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Venting and Descending Provide Equivocal Benefits for Catch-and-Release Survival: Study Design Influences Effectiveness More than Barotrauma Relief Method

Eberts, Rebecca L., Somers, Christopher M.
North American Journal of Fisheries Management 2017 v.37 no.3 pp. 612-623
biotelemetry, experimental design, fish, freshwater, game fish, habitats, managers, models, mortality, relative risk, swim bladder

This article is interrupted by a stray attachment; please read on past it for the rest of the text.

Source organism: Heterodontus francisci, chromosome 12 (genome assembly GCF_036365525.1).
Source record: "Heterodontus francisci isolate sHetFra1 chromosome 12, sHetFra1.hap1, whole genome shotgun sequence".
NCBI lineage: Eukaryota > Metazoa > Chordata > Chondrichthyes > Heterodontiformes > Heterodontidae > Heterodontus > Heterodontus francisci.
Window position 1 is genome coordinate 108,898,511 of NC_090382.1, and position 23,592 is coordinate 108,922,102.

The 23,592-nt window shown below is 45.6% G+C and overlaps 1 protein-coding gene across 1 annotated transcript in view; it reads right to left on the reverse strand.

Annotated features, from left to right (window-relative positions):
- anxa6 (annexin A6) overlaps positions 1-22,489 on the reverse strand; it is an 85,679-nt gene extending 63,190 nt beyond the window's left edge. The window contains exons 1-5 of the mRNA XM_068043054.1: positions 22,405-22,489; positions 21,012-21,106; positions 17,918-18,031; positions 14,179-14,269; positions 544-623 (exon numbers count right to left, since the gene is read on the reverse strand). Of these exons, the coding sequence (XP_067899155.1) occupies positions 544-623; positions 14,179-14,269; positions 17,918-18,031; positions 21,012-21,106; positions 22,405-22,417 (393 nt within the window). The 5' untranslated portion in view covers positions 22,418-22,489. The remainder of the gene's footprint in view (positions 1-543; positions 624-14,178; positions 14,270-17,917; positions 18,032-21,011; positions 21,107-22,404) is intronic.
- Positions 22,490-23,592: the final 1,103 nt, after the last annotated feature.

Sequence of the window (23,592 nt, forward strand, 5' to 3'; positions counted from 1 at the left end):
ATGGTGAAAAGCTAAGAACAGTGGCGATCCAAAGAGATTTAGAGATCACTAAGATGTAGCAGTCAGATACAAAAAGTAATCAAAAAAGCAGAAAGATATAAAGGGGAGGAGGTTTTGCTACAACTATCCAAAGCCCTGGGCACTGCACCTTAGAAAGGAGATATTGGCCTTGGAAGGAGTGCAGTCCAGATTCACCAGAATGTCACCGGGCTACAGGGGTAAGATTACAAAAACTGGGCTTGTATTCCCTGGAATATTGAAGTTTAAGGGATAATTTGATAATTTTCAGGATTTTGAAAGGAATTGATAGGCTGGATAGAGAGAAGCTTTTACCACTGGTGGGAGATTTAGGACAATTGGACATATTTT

Descending fish to depths of neutral buoyancy is a promising, less-invasive alternative to swim bladder venting for relieving barotrauma and reducing mortality in sport fish. However, we lack a broad perspective on the relative benefits of these two approaches. We reviewed the most up-to-date literature to evaluate the effectiveness of venting compared to descending treatments. Mean relative risk (RR) based on 76 published comparisons (51 marine, 25 freshwater; 18 genera, 28 species) showed that venting (2.0 ± 4.7 [mean ± SD]) and descending (1.6 ± 1.4) both had positive effects on survival (RR ≥ 1.1). However, RR was generally small and statistically indistinguishable between treatments, providing no strong support for the use of one method over the other. Modeling of factors affecting RR showed that the study design variable “assessment method” was the only important factor affecting RR, having a larger influence on survival than habitat, capture depth, or treatment type (venting versus descending). Biotelemetry and ex situ methods produced significantly higher estimates of RR than other assessments. Our review suggests that the two major approaches to barotrauma relief do not differentially influence survival outcomes and that study design may be an important source of bias. Consequently, we recommend that managers consider barotrauma relief options carefully on a case-by-case basis, and we encourage additional research on sublethal endpoints in addition to mortality. Received November 29, 2016; accepted March 9, 2017 Published online May 4, 2017